My parents baptized me three months after I was born. I don’t remember it. I wasn’t asked if I wanted to be baptized or not, nor would I have been able to understand or respond. And, I’m grateful that they did.
We decided to do the same for you. We carefully chose godparents and asked your grandfather, a deacon, to baptize you. It was a very special day with many friends and family, and you won’t remember any of it. It can’t be undone. You didn’t have a say.
If you’re ever jealous at Easter when you see others baptized with their own free will and old enough to remember it, please remember why we did what we did and heartily renew your baptismal promises.
Some might think that baptism is more for the parents than the child, but “as nurturers of the life that God has entrusted” to us, we chose this for you, believing that is was best (1251). Christians since the beginning of the Church have believed the same.
As soon as your life began, we had your baptism on our mind so that your life of faith could also begin (CCC 1236). As your parents, we want to share everything we treasure, love, and think worth dying for. Faith is so vitally important to us that we didn’t want you to know life without it.
Just as we would die for you, we know Jesus died on the cross for us all and in that faith, you were brought to the baptismal font.
Baptism is not merely a symbolic ceremony or an archaic ritual. Baptism is a sacred sacrament.
In baptism, you received sanctifying grace. “Sanctifying grace does not provide us with a new soul; it enters into the soul we already have,” Frank Sheed writes in Theology and Sanity (page 300). He continues that man is “reborn by Baptism, by which he gets a place in the Kingdom” which is what we know you were made for (301).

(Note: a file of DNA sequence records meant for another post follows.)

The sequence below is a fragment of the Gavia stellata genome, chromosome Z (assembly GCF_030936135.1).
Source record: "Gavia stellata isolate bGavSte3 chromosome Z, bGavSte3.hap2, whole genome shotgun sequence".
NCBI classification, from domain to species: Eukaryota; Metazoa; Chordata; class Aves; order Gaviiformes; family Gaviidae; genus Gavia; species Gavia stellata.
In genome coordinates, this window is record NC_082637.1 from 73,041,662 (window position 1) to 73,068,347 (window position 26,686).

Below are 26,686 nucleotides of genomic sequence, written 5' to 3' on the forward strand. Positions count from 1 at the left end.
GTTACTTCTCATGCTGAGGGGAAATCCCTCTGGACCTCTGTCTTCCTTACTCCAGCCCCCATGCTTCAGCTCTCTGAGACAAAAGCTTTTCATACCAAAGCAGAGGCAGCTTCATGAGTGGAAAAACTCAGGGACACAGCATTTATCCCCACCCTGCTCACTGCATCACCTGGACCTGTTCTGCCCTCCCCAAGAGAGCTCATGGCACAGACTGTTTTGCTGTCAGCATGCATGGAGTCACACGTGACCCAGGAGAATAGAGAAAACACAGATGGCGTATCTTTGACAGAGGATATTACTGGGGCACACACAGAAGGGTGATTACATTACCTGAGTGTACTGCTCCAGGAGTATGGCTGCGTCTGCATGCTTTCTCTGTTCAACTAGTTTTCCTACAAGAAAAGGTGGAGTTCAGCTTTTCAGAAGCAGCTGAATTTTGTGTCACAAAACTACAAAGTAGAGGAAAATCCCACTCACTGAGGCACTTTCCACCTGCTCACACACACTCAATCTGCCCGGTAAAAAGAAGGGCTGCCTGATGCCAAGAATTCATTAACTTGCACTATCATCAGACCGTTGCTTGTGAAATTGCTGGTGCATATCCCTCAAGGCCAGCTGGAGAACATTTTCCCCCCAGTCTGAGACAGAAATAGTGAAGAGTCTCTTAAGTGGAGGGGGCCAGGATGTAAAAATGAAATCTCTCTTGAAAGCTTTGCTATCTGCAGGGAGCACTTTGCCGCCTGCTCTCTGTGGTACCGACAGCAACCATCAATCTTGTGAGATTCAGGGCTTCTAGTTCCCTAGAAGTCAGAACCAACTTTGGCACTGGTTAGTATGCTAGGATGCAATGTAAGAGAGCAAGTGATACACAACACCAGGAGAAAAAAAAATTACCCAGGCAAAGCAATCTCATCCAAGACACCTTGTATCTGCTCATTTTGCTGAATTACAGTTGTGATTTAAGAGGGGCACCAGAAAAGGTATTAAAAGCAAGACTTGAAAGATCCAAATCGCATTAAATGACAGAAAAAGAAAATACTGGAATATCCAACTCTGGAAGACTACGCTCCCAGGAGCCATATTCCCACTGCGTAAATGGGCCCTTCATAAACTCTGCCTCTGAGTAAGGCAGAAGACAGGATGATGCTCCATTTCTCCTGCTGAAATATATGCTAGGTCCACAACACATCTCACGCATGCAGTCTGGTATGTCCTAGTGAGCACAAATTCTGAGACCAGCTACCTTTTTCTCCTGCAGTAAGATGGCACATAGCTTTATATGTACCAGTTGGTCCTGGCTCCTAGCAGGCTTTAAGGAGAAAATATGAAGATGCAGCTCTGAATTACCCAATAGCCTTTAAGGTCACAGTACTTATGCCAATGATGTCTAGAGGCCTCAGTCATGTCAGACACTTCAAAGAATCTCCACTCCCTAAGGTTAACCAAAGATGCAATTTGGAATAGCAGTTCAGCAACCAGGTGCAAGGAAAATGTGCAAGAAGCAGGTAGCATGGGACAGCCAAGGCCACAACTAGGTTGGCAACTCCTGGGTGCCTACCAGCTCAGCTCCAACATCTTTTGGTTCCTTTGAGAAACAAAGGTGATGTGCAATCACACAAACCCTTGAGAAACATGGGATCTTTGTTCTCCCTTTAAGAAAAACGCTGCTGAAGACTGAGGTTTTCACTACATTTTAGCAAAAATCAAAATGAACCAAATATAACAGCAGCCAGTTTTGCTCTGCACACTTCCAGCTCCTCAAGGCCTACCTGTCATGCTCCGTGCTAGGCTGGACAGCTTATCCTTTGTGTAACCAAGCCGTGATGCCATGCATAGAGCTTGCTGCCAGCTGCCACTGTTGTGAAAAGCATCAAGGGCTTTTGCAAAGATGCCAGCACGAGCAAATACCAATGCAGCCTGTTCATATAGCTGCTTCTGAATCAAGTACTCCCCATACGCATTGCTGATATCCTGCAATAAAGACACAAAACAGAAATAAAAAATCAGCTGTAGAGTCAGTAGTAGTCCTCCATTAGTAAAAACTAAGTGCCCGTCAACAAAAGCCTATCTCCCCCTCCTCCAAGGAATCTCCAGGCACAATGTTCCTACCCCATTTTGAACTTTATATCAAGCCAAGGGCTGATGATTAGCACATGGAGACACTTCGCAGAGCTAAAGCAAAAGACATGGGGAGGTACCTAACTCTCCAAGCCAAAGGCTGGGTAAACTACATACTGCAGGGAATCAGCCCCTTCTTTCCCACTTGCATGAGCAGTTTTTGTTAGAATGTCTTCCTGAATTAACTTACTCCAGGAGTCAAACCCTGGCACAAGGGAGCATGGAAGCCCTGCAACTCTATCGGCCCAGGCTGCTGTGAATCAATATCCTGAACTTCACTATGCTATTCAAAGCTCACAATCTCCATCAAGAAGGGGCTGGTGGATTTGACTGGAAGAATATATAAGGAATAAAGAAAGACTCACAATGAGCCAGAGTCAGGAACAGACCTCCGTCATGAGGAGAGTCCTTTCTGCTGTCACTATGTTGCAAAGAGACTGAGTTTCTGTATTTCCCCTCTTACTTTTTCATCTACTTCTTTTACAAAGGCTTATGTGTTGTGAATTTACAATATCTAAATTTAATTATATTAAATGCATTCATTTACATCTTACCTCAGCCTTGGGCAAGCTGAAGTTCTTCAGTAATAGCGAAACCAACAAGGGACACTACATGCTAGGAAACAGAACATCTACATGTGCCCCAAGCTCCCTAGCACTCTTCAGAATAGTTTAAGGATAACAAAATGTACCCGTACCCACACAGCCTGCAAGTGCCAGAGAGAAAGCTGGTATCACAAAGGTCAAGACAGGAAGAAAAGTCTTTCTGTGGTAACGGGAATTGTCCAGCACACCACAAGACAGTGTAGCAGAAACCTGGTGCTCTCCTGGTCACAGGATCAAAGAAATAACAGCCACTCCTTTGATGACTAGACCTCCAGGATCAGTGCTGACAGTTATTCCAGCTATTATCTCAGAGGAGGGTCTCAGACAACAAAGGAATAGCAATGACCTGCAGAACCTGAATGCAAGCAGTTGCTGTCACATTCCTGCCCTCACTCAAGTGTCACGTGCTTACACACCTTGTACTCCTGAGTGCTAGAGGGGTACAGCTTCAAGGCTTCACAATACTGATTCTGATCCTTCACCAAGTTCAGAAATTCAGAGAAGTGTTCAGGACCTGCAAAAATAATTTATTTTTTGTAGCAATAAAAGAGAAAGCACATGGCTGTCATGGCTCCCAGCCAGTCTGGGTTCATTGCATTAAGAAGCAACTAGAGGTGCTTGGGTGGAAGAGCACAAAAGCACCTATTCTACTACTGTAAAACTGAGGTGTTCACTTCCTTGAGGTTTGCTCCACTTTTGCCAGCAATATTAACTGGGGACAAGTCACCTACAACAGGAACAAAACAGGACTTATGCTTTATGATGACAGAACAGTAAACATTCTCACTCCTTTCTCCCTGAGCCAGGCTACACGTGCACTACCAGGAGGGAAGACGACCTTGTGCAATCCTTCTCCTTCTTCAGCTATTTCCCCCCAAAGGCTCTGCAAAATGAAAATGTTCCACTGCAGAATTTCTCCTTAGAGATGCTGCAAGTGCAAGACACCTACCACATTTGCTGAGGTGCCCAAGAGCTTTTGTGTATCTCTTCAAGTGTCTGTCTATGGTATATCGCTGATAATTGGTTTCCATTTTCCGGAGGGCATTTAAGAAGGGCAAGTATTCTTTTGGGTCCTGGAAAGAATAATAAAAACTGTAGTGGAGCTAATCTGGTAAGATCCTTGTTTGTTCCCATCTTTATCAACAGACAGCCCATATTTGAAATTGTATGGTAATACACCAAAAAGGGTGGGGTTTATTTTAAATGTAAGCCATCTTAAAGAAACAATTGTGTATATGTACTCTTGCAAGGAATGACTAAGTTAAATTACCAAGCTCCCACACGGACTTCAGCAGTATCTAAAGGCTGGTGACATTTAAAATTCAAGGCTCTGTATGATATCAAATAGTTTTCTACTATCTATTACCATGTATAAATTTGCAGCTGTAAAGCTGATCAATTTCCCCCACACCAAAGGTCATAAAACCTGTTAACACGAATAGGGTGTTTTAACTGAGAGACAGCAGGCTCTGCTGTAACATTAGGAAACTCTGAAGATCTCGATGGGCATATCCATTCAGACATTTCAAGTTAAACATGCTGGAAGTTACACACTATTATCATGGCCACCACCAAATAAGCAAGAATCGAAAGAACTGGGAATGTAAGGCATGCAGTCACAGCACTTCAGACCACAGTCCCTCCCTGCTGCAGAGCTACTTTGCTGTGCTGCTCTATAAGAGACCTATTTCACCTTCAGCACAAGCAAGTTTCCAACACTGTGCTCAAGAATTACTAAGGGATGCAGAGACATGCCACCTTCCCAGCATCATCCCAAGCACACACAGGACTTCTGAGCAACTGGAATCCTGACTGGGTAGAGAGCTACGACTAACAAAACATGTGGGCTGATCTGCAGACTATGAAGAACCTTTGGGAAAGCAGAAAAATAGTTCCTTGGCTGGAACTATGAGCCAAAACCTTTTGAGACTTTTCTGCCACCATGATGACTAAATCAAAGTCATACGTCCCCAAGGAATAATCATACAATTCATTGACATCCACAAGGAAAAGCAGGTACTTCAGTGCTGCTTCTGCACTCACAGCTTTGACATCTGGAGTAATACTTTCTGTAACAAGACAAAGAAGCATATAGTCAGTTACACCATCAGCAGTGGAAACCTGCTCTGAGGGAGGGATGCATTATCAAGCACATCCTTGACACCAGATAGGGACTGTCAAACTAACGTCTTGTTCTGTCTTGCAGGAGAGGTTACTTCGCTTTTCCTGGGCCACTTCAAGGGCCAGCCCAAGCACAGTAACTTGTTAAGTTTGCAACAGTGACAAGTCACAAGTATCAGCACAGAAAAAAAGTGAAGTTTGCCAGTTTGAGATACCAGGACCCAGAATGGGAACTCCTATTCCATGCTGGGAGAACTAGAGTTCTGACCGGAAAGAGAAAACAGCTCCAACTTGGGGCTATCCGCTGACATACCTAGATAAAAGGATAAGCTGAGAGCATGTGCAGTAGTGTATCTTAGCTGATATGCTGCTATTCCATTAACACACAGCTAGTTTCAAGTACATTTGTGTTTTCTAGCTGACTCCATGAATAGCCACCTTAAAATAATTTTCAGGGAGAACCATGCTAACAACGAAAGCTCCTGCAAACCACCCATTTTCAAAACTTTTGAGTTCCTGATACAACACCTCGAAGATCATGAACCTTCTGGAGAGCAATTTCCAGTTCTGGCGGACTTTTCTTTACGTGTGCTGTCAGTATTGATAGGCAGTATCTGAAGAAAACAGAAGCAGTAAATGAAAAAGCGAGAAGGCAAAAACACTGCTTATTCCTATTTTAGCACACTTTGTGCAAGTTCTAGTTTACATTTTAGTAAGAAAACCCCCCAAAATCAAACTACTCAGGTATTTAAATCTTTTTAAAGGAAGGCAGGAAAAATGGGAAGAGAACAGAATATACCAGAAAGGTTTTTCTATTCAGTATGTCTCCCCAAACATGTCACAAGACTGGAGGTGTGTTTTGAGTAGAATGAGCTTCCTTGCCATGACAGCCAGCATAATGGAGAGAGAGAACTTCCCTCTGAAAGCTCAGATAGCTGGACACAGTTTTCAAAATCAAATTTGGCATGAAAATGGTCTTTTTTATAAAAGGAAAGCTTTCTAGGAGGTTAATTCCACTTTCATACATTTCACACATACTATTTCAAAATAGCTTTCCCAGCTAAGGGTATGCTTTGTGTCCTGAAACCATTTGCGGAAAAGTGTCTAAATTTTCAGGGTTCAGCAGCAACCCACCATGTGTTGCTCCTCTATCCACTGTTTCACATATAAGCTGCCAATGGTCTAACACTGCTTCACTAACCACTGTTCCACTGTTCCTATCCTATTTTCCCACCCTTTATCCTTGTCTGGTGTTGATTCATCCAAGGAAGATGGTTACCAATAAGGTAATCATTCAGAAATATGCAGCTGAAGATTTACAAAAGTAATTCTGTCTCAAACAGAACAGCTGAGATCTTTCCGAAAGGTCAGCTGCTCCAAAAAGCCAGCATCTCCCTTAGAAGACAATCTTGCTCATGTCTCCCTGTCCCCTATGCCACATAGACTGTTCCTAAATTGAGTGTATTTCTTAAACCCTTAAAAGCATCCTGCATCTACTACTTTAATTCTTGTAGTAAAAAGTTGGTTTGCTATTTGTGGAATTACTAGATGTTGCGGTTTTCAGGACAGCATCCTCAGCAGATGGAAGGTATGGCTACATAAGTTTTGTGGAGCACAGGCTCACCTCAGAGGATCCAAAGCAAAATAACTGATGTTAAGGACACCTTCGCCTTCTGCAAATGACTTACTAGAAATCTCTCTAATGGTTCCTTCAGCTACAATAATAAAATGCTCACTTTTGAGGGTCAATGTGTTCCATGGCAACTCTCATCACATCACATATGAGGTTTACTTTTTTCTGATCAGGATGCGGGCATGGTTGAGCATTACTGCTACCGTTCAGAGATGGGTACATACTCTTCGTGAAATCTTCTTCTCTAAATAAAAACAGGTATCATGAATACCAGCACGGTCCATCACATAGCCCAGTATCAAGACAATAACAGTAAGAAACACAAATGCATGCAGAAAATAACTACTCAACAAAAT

When people chose it, the apostles would baptize entire households, which would include infants, toddlers, adults, and teenagers alike (CCC 1257, 1252; Acts 16:27-33, Acts 16:15, 1 Corinthians 1:16; Church Tradition).
Patrick Madrid in Where is That in the Bible? writes:
In Matthew’s Gospel, the Greek word used for children is paidίa, a generic word that doesn’t denote any particular age. In Luke’s Gospel, however, we see, in addition to paidίa, another Greek word for children: bre’phe, which means “infants,” children who are too young to walk and therefore were unable to “come to Christ” under their own power. These infants, Luke tells us are being brought to Christ by adults, most likely their parents, so that Christ” might touch them.” In the sacrament of baptism, Christ touches the soul with his grace and life. (page 10; Matthew 19:13-15; Luke 18:15-17)
Baptism, which means to be washed or cleansed, is held in the highest honor by Christians; it is “the cleansing with water by the power of the living word” (Rite of Baptism for Children, page 10; CCC 1230, 1228; St. Augustine). From The Didache (an ancient Christian instruction) to the various modern day forms, baptism needs running water as in water that runs over the person’s head and the words “I baptize you in the Name of the Father, and of the Son, and of the Holy Spirit.” This is as we were taught by Christ and asked to do (Matthew 28:19; John 3:5).